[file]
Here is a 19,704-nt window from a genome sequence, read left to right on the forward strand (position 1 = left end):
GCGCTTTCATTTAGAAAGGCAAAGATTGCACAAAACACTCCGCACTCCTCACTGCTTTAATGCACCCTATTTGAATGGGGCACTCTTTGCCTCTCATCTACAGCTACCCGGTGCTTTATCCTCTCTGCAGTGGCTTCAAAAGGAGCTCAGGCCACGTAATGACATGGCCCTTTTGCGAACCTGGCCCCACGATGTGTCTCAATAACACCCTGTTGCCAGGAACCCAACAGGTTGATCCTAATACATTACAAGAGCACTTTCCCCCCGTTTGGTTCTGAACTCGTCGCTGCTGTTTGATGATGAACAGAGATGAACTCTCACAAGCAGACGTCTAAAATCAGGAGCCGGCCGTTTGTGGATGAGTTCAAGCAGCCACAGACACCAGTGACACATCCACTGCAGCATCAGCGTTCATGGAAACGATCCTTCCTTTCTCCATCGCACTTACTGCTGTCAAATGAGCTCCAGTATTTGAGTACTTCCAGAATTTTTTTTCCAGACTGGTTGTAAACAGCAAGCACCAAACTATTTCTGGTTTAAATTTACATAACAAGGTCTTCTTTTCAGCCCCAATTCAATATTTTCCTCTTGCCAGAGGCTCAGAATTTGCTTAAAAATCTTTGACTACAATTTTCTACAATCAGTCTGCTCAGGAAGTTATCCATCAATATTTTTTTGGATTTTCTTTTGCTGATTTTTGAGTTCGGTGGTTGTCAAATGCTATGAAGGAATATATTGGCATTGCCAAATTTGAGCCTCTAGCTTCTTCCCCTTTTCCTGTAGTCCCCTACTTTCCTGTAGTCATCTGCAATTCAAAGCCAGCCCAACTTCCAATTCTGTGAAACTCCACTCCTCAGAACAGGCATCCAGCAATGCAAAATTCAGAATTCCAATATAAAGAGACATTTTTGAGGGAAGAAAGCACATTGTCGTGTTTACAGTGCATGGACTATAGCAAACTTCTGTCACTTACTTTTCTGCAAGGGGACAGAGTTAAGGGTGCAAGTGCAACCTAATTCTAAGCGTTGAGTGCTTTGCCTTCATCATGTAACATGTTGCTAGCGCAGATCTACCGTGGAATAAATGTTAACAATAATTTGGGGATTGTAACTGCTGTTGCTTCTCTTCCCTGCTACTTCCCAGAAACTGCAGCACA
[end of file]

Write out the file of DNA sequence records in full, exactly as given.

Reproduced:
Here is a 19,704-nt window from a genome sequence, read left to right on the forward strand (position 1 = left end):
GCGCTTTCATTTAGAAAGGCAAAGATTGCACAAAACACTCCGCACTCCTCACTGCTTTAATGCACCCTATTTGAATGGGGCACTCTTTGCCTCTCATCTACAGCTACCCGGTGCTTTATCCTCTCTGCAGTGGCTTCAAAAGGAGCTCAGGCCACGTAATGACATGGCCCTTTTGCGAACCTGGCCCCACGATGTGTCTCAATAACACCCTGTTGCCAGGAACCCAACAGGTTGATCCTAATACATTACAAGAGCACTTTCCCCCCGTTTGGTTCTGAACTCGTCGCTGCTGTTTGATGATGAACAGAGATGAACTCTCACAAGCAGACGTCTAAAATCAGGAGCCGGCCGTTTGTGGATGAGTTCAAGCAGCCACAGACACCAGTGACACATCCACTGCAGCATCAGCGTTCATGGAAACGATCCTTCCTTTCTCCATCGCACTTACTGCTGTCAAATGAGCTCCAGTATTTGAGTACTTCCAGAATTTTTTTTCCAGACTGGTTGTAAACAGCAAGCACCAAACTATTTCTGGTTTAAATTTACATAACAAGGTCTTCTTTTCAGCCCCAATTCAATATTTTCCTCTTGCCAGAGGCTCAGAATTTGCTTAAAAATCTTTGACTACAATTTTCTACAATCAGTCTGCTCAGGAAGTTATCCATCAATATTTTTTTGGATTTTCTTTTGCTGATTTTTGAGTTCGGTGGTTGTCAAATGCTATGAAGGAATATATTGGCATTGCCAAATTTGAGCCTCTAGCTTCTTCCCCTTTTCCTGTAGTCCCCTACTTTCCTGTAGTCATCTGCAATTCAAAGCCAGCCCAACTTCCAATTCTGTGAAACTCCACTCCTCAGAACAGGCATCCAGCAATGCAAAATTCAGAATTCCAATATAAAGAGACATTTTTGAGGGAAGAAAGCACATTGTCGTGTTTACAGTGCATGGACTATAGCAAACTTCTGTCACTTACTTTTCTGCAAGGGGACAGAGTTAAGGGTGCAAGTGCAACCTAATTCTAAGCGTTGAGTGCTTTGCCTTCATCATGTAACATGTTGCTAGCGCAGATCTACCGTGGAATAAATGTTAACAATAATTTGGGGATTGTAACTGCTGTTGCTTCTCTTCCCTGCTACTTCCCAGAAACTGCAGCACA